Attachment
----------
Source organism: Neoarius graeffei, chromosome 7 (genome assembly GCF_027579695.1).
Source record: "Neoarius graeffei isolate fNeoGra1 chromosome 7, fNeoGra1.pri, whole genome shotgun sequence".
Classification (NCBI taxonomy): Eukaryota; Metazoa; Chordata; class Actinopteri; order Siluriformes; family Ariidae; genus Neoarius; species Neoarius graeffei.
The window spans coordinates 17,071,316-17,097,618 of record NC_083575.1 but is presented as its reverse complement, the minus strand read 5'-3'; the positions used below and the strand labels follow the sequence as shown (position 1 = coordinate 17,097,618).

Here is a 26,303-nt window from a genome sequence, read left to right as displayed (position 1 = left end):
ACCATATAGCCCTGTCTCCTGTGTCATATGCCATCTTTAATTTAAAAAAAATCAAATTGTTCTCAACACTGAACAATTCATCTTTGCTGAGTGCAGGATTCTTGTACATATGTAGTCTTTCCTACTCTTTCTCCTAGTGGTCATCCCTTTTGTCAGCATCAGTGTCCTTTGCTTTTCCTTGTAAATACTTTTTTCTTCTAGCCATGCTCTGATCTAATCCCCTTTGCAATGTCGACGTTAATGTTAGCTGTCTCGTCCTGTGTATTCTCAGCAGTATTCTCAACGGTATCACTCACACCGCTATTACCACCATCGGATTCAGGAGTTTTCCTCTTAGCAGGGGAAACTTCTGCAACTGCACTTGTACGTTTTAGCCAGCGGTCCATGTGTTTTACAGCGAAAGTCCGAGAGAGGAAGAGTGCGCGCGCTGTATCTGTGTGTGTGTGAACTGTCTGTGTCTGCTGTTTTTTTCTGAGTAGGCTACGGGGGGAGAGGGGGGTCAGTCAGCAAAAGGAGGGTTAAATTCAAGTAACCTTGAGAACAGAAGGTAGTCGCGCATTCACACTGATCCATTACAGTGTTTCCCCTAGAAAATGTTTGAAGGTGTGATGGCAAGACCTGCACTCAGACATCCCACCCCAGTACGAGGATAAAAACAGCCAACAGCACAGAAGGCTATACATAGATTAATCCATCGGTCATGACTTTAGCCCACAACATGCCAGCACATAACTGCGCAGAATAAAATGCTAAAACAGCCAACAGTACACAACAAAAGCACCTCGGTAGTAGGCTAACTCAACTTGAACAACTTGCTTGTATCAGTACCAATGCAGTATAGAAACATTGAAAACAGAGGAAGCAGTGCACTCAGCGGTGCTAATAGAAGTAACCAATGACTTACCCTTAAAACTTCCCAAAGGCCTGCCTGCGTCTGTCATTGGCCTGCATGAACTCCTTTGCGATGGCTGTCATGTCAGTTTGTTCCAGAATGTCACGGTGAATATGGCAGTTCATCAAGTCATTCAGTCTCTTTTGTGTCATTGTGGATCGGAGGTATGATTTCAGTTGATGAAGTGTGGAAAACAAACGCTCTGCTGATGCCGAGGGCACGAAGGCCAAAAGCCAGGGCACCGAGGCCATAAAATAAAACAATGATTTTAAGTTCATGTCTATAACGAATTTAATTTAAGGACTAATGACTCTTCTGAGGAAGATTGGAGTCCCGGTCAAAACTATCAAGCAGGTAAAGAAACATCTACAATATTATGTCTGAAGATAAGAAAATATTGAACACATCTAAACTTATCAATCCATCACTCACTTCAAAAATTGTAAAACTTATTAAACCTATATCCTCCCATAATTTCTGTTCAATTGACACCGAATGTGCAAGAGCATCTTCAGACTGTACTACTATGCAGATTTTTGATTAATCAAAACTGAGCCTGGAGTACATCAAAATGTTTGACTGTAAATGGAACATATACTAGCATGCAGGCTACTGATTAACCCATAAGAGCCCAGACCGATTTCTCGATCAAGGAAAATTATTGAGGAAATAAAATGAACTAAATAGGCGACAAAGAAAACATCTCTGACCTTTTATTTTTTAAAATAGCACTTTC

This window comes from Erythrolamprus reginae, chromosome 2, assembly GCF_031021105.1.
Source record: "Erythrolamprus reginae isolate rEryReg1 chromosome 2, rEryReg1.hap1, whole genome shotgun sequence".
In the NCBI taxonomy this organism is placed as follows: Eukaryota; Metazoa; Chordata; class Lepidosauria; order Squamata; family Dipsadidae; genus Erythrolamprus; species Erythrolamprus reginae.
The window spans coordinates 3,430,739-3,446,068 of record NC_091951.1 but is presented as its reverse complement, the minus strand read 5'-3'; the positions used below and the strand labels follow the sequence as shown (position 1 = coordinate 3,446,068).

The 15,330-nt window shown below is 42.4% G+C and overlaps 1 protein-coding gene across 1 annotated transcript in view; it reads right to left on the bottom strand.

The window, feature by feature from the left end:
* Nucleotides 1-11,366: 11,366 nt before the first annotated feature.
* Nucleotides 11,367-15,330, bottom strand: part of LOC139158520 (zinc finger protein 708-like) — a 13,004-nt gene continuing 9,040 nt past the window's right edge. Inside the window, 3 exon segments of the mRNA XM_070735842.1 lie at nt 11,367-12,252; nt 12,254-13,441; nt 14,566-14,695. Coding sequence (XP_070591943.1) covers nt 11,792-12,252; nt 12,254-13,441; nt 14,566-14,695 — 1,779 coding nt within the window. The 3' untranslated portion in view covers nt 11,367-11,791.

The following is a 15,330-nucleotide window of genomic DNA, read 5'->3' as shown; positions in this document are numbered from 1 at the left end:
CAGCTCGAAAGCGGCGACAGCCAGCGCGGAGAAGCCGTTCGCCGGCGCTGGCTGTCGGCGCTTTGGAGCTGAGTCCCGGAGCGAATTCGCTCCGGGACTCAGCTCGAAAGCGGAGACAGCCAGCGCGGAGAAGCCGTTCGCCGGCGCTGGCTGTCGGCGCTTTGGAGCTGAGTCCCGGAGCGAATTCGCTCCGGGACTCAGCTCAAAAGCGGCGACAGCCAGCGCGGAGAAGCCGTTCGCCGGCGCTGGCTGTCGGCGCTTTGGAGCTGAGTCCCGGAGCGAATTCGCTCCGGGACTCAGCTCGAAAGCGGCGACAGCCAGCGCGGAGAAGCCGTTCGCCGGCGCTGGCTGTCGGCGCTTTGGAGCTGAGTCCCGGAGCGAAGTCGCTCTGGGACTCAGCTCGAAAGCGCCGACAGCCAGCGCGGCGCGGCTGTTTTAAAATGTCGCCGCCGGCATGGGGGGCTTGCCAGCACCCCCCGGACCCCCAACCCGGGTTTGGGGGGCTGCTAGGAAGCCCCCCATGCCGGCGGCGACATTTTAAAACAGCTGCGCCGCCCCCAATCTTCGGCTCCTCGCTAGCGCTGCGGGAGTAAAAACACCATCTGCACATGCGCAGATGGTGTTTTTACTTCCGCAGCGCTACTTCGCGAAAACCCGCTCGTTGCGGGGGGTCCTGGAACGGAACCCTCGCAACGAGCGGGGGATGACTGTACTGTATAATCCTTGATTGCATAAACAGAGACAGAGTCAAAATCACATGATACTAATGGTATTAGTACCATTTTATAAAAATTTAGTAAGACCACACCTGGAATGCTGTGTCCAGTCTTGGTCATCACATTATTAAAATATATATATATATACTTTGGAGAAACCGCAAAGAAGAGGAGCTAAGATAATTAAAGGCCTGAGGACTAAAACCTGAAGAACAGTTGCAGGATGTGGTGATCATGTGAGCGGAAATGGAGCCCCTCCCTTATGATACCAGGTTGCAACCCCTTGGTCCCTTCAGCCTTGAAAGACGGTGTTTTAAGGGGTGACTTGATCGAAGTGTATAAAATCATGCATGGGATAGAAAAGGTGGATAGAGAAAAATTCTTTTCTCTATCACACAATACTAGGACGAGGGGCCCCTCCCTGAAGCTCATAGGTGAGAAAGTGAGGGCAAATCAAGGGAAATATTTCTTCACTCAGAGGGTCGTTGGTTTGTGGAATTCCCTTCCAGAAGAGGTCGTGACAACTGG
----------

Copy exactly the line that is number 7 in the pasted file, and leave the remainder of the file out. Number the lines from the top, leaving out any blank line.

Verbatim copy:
This window comes from Erythrolamprus reginae, chromosome 2, assembly GCF_031021105.1.